Eighth annual Bridge Bust breaks records; local teams earn prizes in 2020 contest

  • O'Neill Middle School student Nathalie Whitlock of Downers Grove captures her team's bridge curving under the stress of weight during the 2020 4-H Bridge Bust. Teams from DuPage, Kane and Kendall counties competed at the eighth annual event Jan. 11.

    O'Neill Middle School student Nathalie Whitlock of Downers Grove captures her team's bridge curving under the stress of weight during the 2020 4-H Bridge Bust. Teams from DuPage, Kane and Kendall counties competed at the eighth annual event Jan. 11. Courtesy of University of Illinois Extension

  • Kris Wendorf, right, his sons Jude and Konrad, and father-in-law Ken Bragg pose with their awards at 4-H Bridge Bust 2020. The North Aurora family won the Overall Structural Efficiency Award, as well as honors in their own division.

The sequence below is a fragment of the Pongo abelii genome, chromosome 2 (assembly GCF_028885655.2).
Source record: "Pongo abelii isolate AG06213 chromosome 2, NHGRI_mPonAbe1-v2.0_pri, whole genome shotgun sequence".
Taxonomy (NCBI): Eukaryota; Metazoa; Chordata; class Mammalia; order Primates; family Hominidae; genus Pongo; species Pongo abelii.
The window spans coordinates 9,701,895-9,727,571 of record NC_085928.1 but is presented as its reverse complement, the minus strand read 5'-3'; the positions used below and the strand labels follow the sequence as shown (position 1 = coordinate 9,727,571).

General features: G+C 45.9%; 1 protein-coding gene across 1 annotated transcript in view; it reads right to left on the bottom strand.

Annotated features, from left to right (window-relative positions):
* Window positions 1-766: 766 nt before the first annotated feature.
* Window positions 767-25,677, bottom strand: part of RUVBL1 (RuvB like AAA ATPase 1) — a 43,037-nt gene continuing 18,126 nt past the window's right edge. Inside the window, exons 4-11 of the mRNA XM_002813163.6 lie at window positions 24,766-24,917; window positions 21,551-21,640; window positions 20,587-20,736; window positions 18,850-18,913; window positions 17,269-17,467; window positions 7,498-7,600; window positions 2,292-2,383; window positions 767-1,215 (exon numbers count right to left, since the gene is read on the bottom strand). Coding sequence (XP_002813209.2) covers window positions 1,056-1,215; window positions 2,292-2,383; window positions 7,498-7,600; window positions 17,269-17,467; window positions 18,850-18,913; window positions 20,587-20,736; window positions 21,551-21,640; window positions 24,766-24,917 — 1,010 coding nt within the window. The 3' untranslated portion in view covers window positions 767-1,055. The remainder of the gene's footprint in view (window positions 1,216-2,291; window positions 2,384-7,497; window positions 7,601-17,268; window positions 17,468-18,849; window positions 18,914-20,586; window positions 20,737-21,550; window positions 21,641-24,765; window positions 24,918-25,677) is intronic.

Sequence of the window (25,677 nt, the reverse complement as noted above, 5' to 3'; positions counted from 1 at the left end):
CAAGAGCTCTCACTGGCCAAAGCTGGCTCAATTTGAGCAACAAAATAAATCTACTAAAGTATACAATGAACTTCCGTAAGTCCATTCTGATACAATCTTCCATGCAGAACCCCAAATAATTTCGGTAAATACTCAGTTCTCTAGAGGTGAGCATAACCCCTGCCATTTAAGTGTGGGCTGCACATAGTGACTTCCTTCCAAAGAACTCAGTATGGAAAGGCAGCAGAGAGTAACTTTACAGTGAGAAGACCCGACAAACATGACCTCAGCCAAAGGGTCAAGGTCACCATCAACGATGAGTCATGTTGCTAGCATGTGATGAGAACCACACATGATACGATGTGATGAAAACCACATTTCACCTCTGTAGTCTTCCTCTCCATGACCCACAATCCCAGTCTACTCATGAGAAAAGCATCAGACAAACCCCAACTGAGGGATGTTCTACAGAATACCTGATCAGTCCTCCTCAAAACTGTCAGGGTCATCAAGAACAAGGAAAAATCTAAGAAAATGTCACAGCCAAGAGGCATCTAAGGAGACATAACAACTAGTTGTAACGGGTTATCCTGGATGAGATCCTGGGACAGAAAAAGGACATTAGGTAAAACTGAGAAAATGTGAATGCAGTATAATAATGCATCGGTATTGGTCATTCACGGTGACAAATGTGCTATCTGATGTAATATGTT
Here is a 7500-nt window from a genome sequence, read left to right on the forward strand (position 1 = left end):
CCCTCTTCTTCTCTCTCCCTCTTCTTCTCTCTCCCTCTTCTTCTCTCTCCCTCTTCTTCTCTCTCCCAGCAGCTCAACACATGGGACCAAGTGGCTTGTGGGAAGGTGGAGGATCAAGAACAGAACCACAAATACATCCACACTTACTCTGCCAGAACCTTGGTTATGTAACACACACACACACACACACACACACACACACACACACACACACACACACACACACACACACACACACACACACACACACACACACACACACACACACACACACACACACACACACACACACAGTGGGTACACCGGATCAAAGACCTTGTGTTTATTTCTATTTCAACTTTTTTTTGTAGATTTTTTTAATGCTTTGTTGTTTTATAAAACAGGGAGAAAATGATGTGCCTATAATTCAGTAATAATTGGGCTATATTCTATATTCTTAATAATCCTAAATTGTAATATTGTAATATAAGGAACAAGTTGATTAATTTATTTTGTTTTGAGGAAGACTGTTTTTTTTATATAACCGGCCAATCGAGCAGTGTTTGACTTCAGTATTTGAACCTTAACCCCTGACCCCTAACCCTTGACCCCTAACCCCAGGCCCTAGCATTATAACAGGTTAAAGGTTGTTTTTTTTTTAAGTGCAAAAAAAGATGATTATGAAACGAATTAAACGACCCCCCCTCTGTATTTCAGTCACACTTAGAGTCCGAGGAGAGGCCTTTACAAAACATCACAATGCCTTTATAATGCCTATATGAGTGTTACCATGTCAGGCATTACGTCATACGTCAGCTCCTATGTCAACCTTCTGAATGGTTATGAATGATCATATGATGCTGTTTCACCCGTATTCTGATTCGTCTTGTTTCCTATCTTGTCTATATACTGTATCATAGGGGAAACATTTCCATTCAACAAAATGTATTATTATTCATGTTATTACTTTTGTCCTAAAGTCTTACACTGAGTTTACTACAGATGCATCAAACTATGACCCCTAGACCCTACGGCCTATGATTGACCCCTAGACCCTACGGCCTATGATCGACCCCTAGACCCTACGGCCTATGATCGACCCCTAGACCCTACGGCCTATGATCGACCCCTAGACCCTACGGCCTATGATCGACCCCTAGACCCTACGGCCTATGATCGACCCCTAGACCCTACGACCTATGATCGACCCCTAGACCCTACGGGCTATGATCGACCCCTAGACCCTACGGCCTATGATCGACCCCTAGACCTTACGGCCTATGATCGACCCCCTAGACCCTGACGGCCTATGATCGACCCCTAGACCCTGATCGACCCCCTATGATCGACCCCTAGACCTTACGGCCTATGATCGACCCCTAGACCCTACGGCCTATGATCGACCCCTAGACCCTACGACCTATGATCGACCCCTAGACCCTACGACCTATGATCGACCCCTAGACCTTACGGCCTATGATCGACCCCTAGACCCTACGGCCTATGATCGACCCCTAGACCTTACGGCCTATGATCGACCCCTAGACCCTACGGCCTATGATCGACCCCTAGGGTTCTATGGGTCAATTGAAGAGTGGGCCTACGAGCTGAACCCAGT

Kris Wendorf, right, his sons Jude and Konrad, and father-in-law Ken Bragg pose with their awards at 4-H Bridge Bust 2020. The North Aurora family won the Overall Structural Efficiency Award, as well as honors in their own division. Courtesy of University of Illinois Extension

  • Amelia and Sophia Zawlocki of Yorkville watch as sand is slowly added to the bucket hanging from their family's Bridge Bust entry. The bridge, built with their parents and brother Trevor, held 62.4 pounds, making it one of the three record-breaking bridges this year. They went on to win second place for both Aesthetics and Structural Efficiency in the family division.